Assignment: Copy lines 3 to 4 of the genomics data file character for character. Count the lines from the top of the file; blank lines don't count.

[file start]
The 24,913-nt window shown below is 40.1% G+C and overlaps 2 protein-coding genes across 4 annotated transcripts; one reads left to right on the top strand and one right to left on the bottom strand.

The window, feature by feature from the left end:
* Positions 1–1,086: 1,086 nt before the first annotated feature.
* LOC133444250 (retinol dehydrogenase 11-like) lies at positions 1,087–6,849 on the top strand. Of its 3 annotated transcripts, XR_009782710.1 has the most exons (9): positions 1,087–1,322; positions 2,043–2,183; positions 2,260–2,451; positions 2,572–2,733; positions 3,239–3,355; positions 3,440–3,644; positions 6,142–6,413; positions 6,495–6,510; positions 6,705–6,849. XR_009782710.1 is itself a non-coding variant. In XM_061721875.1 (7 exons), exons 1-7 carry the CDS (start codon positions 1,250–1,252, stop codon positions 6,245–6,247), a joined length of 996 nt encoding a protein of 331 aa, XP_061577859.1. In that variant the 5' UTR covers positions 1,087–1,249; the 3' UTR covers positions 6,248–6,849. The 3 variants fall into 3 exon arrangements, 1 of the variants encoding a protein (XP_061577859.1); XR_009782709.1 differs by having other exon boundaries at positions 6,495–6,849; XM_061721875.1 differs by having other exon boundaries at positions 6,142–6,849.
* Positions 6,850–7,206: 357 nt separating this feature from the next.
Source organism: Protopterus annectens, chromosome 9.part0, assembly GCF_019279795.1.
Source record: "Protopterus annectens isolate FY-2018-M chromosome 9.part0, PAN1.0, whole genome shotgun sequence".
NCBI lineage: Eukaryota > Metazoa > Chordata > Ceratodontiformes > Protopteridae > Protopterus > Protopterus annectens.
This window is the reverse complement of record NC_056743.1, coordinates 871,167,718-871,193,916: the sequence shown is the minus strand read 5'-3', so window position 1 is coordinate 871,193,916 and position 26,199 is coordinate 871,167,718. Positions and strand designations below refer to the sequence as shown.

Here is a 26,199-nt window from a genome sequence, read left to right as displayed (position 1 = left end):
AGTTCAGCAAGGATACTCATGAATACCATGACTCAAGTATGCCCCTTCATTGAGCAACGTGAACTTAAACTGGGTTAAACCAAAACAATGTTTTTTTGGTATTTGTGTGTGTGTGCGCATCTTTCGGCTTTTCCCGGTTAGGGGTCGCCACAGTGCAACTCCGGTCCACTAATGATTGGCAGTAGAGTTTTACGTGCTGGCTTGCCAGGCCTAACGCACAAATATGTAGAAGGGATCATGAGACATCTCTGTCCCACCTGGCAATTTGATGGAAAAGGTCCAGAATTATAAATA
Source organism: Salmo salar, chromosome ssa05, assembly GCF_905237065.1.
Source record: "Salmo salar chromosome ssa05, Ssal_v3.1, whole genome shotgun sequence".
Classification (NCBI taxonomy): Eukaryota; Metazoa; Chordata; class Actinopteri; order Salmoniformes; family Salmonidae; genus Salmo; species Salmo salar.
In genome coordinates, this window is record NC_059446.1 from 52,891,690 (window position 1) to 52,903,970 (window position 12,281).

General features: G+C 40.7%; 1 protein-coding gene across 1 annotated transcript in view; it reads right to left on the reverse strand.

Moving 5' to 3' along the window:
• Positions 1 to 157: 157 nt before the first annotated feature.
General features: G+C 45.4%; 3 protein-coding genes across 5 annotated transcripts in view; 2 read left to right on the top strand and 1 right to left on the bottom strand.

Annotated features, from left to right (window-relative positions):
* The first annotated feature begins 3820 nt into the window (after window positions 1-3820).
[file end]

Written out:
* Positions 1–1,086: 1,086 nt before the first annotated feature.
* LOC133444250 (retinol dehydrogenase 11-like) lies at positions 1,087–6,849 on the top strand. Of its 3 annotated transcripts, XR_009782710.1 has the most exons (9): positions 1,087–1,322; positions 2,043–2,183; positions 2,260–2,451; positions 2,572–2,733; positions 3,239–3,355; positions 3,440–3,644; positions 6,142–6,413; positions 6,495–6,510; positions 6,705–6,849. XR_009782710.1 is itself a non-coding variant. In XM_061721875.1 (7 exons), exons 1-7 carry the CDS (start codon positions 1,250–1,252, stop codon positions 6,245–6,247), a joined length of 996 nt encoding a protein of 331 aa, XP_061577859.1. In that variant the 5' UTR covers positions 1,087–1,249; the 3' UTR covers positions 6,248–6,849. The 3 variants fall into 3 exon arrangements, 1 of the variants encoding a protein (XP_061577859.1); XR_009782709.1 differs by having other exon boundaries at positions 6,495–6,849; XM_061721875.1 differs by having other exon boundaries at positions 6,142–6,849.